Threading a 13 slot heddle for weaving a 9 pattern band
I have been asked to show the threading for weaving a 9 pattern thread band on a 13 Sunna heddle. i would not recommend using fewer than 9 pattern threads on the 13 pattern slot heddle. It becomes harder to keep an even width.
P indicates the pattern threads which are always at least double the thickness of the background and border threads. B indicates a border or background thread.
The background threads in the centre of the band are threaded in two slots then two holes. The weave structure is half basket weave. The border threads are threaded alternately in long slots and holes. The weave structure is plain weave.
Now look at the how the 13 pattern slots can be used for 9 pattern threads.
Threading a 13 pattern slot heddle for 9 pattern threads.
Look at the threading for the 13 Sunna double slotted heddle. Only half the threading is given. Pattern thread 5 is the centre of the band and is threaded into the centre pattern slot. The threading needs to be completed on the right side. Two pattern slots on each side are empty: four in all.
The background threads in the centre of the band are threaded in two slots then two holes. The weave structure is half basket weave.
The border threads are threaded alternately in long slots and holes. The weave structure is plain weave. However, a couple of long slots and holes must be left empty. It is important to keep the border threading as plain weave. The border threads must go alternately into a long slot and hole. Look at the threading diagram above and you can see that the border threads are in the correct order. To do this, a long slot and a hole must be left empty.
Weaving the band.Using a 13 double slot heddle to weave a band with 9 pattern threads means that the threads are not as close together in the heddle on the border as they would normally be. When weaving pay particular attention to the band and make sure that the weft is pulled in tightly enough. The warp threads have a tendency to pull the band open where there are gaps in the threading.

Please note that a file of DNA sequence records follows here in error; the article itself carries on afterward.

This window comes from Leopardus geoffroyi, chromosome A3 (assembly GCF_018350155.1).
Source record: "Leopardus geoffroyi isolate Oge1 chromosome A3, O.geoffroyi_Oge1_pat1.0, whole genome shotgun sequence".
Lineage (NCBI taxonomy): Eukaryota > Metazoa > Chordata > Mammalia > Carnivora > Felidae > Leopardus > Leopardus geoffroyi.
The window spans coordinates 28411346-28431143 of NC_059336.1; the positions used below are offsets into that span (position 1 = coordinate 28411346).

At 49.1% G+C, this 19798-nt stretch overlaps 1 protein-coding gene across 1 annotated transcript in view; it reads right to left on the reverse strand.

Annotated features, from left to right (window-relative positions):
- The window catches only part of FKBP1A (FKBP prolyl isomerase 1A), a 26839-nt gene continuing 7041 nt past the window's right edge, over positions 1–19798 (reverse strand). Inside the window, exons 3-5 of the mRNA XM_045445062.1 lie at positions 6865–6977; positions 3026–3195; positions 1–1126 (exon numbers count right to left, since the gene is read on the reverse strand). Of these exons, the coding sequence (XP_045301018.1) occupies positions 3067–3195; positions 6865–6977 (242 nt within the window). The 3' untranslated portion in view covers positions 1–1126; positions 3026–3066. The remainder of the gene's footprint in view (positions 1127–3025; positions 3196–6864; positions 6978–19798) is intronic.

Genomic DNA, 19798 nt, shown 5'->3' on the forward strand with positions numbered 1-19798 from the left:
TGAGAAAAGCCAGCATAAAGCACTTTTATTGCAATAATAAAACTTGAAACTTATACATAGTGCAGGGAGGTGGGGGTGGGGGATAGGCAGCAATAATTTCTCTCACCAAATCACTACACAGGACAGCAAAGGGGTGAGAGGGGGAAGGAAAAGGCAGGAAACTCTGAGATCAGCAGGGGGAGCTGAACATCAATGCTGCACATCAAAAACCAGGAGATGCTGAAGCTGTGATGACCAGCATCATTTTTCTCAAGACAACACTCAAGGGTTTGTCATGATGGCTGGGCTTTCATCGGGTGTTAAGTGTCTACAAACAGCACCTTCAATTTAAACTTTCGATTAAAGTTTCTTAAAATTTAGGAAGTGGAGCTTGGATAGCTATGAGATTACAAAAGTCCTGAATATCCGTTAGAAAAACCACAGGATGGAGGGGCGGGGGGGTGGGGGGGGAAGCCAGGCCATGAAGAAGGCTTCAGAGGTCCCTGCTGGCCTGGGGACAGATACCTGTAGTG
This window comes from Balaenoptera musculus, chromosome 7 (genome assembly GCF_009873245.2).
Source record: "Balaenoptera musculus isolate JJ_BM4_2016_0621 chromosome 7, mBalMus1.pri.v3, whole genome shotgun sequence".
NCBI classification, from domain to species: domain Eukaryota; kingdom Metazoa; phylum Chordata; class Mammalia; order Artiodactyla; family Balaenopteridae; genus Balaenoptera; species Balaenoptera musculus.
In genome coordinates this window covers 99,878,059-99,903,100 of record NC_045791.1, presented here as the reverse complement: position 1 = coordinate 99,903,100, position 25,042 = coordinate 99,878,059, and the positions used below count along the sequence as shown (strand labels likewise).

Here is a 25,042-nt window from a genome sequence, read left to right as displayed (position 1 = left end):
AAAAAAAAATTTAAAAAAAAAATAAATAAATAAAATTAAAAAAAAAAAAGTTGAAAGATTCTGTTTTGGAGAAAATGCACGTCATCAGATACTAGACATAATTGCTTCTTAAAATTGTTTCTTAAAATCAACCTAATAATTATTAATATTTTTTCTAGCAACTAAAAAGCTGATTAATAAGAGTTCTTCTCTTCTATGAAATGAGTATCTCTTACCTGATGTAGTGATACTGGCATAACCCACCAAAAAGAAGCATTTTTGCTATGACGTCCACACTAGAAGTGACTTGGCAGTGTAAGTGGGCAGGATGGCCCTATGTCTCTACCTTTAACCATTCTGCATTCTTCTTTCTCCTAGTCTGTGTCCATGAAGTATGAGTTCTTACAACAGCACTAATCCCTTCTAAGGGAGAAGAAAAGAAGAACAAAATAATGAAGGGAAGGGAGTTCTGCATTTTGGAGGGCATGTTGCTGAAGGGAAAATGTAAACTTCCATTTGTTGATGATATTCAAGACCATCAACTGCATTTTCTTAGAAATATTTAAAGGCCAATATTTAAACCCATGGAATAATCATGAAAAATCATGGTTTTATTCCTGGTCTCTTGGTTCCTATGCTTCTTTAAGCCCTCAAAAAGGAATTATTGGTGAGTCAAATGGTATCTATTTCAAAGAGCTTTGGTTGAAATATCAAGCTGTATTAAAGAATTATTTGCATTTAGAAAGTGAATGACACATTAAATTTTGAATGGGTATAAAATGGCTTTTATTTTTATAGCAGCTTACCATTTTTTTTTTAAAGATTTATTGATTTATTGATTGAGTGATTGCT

So, it is possible, but a little more care needs to be taken in the weaving and, of course the threading should be correct.
Using a Four Shaft Loom
You can also weave patterned bands on a four shaft loom.
Here is the threading for a 9 pattern thread band.
threading for a four shaft loom
Note that the centre pattern thread is on shaft four. The background and border threads are threaded alternately through shafts 1 and 2. the border can be as wide as you like.
The order is important. In the centre of the band the background threads will weave half basket weave. In the border area the threads will weave plain weave.
The sett will depend upon the threads that you use. Sampling is the only way to find out what sett is correct.
In order to make the pick up you will need to view my YouTube video: The Lielvārde belt: weaving motifs. Here is the link.
This remarkable belt has 33 pattern threads. If you have never woven a patterned band on a loom before, do start with something simple like using 9 pattern threads. Once you have understood the technique, you can use more pattern threads.
My book has many patterns for you to try.
My latest book has been published by Schiffer and is available from bookshops and Amazon.
'Narrow bands woven in colorful patterns are a centuries-old part of Baltic craft tradition. The double slotted heddle makes patterned band weaving quicker to learn and easier to do, and this is the first book that offers beginners instructions for using it. The craft doesn't involve bulky equipment―all you need can be stored in a shoe box! Learn how to weave these beautiful bands step by step, from the simple 5 pattern threads to the more complex 7 and 9 patterns. Color photographs illustrate the instructions for learning to weave.
More than 140 patterns are included, along with principles for planning your own unique designs for contemporary uses such as straps, belts, bracelets, and even handfasting bands. The breathtaking range of colorful bands woven in Sweden, Finland, Russia, Estonia, Latvia, Lithuania, and Norway are explored and offer additional inspiration.'
You can order this book on Amazon and from the Book Depository UK.
The Braid Society is an excellent forum for sharing ideas and getting help with techniques. Do check out their web site for information on how to join. https://thebraidsociety.wildapricot.org/ Happy Weaving Susan J Foulkes November 2018